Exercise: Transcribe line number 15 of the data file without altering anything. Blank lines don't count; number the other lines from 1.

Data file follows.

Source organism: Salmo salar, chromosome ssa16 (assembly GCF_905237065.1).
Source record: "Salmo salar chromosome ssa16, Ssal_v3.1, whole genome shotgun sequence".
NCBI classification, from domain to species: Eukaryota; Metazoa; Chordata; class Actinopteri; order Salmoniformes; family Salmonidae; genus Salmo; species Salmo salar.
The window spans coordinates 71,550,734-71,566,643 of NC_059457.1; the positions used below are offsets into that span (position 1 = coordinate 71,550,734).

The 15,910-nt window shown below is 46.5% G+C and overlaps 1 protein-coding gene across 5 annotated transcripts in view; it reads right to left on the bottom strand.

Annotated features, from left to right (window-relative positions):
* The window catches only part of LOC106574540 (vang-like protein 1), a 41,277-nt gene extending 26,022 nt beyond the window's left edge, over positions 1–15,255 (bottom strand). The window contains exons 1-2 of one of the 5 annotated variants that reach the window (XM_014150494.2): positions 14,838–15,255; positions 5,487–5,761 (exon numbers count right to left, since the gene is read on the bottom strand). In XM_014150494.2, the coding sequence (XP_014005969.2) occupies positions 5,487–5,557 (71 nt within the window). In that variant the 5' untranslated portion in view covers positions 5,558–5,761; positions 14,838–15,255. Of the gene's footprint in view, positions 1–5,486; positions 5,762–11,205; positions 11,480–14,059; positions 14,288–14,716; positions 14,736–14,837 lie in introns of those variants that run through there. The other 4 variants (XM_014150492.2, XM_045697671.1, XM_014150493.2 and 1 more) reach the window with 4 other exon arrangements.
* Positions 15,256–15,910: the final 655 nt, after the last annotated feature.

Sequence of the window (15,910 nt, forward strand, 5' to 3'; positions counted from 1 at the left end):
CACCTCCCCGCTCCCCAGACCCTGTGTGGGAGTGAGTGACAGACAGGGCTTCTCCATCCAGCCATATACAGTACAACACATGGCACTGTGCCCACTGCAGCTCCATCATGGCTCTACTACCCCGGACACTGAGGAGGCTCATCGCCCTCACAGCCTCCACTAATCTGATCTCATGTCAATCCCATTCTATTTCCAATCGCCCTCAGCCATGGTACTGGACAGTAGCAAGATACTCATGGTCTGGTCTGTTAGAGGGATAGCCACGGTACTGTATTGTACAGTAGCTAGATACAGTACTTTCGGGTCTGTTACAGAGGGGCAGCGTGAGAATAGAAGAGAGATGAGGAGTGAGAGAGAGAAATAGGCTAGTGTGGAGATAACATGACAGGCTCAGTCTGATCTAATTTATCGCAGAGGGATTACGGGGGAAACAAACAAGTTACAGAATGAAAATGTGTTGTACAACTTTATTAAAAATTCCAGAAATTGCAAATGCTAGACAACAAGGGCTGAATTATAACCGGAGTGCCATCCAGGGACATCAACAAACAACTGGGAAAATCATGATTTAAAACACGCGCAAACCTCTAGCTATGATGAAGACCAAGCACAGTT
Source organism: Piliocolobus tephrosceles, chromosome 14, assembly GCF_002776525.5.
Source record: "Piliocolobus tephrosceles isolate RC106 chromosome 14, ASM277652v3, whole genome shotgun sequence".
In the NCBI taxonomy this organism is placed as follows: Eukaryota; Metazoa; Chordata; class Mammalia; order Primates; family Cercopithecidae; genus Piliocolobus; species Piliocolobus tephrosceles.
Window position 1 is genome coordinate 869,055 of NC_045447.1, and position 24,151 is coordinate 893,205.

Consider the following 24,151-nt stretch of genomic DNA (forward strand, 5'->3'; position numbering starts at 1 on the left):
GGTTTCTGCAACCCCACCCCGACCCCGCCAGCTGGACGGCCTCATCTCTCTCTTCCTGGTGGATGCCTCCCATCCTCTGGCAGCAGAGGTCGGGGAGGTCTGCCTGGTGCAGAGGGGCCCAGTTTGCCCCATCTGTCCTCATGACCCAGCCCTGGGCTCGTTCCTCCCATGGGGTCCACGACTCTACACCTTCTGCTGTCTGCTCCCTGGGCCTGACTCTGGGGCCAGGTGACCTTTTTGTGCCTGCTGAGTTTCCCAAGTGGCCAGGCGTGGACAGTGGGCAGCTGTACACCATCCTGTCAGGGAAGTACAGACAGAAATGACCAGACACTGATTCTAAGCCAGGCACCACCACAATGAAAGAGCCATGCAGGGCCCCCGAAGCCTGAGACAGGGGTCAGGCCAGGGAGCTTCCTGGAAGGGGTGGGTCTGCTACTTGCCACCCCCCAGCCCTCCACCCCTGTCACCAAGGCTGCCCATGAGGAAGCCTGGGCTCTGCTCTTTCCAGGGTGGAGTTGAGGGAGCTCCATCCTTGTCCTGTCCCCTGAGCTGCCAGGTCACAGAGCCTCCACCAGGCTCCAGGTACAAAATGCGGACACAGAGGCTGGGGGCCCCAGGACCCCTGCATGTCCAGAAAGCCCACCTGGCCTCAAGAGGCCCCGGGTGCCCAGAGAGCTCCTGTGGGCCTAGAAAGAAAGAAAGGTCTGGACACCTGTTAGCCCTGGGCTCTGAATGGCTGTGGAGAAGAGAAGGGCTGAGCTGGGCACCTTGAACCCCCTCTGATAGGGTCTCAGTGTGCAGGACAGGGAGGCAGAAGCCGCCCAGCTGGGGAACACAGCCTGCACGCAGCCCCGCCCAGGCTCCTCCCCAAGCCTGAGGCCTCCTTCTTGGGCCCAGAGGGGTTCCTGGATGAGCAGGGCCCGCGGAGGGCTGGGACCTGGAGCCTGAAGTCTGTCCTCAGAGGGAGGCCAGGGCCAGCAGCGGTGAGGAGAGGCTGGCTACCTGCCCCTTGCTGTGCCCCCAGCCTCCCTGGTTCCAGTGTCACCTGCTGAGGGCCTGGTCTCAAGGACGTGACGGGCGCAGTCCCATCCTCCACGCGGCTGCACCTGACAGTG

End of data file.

Consider the following 24,151-nt stretch of genomic DNA (forward strand, 5'->3'; position numbering starts at 1 on the left):